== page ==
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Scripting lets you extend jambient by programming scripts that do things at certain times or that respond to events in the user interface, such as changes to knobs or to the position of LoopTracks. Your scripts can automate many parts of jambient, from pitches, to LoopTrack positions, to the Blender on the Mix Pad, to opening and saving jam files.
For full details, see jambientscript.htm.
To use a script, open the Scripting Window by clicking on the Script Button. Click on Open in the menu, and choose a script file. Try "ExampleScript.jms", for example. jambient loads the script, interprets the code, and builds whatever user interface is specified in the script. (Scripts can add buttons, checkboxes, sliders and dropdowns to the Scripting Window.) Once a script is loaded, you can interact with it through the controls it has created, although scripts don't need to define controls--a script might just get LoopTrack B to dog LoopTrack A and dodge LoopTrack C when you move them around in the 3d Map. You'll have to refer to the documentation provided with or within the scripts to see how to use them.
Disabling Events and Script
Scripts can respond to events such as changes to knob, for example by propagating changes to other knobs. If you want to stop these behaviours, click on the events menu and uncheck the events that correspond to the behaviour you want to disable. For example, unchecking OnPitchScroll disables events that change something as you move pitch knobs, unchecking OnPanChange disables events that do something when you finish changing a pan knob (i.e., release the mouse button).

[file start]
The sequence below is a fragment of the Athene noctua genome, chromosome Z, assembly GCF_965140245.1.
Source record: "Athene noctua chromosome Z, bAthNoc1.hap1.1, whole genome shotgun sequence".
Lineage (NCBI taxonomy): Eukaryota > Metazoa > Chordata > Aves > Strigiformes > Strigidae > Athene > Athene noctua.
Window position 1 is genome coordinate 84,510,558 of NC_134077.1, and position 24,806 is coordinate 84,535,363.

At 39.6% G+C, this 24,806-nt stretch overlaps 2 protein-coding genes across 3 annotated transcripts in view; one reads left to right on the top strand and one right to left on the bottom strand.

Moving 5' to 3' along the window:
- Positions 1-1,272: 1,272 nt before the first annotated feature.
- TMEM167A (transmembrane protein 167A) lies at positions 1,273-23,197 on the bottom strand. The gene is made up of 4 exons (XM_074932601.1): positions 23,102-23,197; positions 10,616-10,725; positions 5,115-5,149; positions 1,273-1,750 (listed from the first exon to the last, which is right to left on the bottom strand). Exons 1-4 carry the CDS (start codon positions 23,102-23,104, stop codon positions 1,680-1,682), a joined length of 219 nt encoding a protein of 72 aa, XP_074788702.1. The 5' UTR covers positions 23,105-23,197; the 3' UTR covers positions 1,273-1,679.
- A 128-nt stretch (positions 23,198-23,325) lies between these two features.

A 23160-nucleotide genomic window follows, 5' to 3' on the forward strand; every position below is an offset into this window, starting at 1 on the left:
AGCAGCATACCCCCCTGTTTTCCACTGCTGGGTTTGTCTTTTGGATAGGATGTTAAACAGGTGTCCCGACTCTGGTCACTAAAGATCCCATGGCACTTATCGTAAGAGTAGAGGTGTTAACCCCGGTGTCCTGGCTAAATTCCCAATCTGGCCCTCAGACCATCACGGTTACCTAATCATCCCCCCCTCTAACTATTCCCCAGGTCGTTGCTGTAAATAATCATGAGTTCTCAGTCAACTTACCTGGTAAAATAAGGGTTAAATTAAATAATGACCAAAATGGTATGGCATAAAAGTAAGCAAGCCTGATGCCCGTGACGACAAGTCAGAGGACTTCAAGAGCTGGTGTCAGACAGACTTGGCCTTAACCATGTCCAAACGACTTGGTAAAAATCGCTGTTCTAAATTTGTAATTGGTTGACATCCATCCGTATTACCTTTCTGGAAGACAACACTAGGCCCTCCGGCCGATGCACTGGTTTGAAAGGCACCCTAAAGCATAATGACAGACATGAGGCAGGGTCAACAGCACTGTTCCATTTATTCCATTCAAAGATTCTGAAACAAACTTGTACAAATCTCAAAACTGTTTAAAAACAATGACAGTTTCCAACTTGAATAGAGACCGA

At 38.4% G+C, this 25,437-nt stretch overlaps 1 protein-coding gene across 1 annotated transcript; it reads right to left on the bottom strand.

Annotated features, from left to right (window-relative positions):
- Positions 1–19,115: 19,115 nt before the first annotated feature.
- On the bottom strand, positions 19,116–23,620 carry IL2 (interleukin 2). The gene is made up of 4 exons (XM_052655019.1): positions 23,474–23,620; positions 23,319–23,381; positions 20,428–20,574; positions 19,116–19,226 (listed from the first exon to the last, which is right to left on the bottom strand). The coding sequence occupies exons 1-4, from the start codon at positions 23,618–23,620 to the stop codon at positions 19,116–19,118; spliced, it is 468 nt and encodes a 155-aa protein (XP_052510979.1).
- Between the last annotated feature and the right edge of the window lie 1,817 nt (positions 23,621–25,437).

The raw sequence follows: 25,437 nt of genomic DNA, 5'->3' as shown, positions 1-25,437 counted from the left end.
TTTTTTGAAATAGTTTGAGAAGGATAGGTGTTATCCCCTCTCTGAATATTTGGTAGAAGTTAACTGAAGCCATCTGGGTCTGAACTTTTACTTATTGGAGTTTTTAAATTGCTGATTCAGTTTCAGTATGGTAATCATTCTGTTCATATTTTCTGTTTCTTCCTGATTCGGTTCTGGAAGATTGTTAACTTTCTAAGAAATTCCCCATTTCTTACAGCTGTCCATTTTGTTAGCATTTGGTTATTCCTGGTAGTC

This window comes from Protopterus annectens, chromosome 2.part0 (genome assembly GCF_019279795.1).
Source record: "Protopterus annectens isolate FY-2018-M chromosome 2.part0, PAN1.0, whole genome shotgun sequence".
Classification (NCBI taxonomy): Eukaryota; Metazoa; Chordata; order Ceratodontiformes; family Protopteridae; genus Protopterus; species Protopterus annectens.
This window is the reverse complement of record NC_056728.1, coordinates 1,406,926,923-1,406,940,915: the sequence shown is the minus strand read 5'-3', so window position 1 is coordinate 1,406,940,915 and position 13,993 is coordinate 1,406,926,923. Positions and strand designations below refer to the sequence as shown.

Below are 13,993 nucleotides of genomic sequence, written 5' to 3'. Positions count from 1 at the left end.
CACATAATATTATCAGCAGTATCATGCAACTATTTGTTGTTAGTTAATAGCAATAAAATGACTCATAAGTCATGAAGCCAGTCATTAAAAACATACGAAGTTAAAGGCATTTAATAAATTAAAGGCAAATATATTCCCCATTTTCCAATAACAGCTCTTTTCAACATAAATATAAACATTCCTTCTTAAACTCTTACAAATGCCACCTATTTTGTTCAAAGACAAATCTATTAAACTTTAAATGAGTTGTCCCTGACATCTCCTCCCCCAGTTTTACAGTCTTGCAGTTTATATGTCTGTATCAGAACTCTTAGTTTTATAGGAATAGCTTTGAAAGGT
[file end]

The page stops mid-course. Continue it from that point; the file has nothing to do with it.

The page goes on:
Running scripts can be CPU intensive. If you are getting performance hits, try moving the frequency update sliders on scripts subtab in the Options Tab to the right. jambient will call the scripts events handlers less frequently, cutting down on CPU load. If that doesn't work, either hack out the boggy parts of the script, or disable events, or close the script window.
See jambientscript.htm for full details about jambient script, which extends Microsoft's VBScript by adding an object, called jam, that is an interface to the jambient engine, and by defining protocols for interaction between subroutines and jambient, and protocols for having scripts build a user interface in jambient.
Developing scripts is a matter of writing and testing them. jambient reports errors by line and column number in your script, so you'll need an editor that can give you these numbers. ConTEXT is a freeware editor that isn't bad and that can highlight VBScript syntax. Use the reload command in the menu to reload your script after you have corrected an error and resaved the script.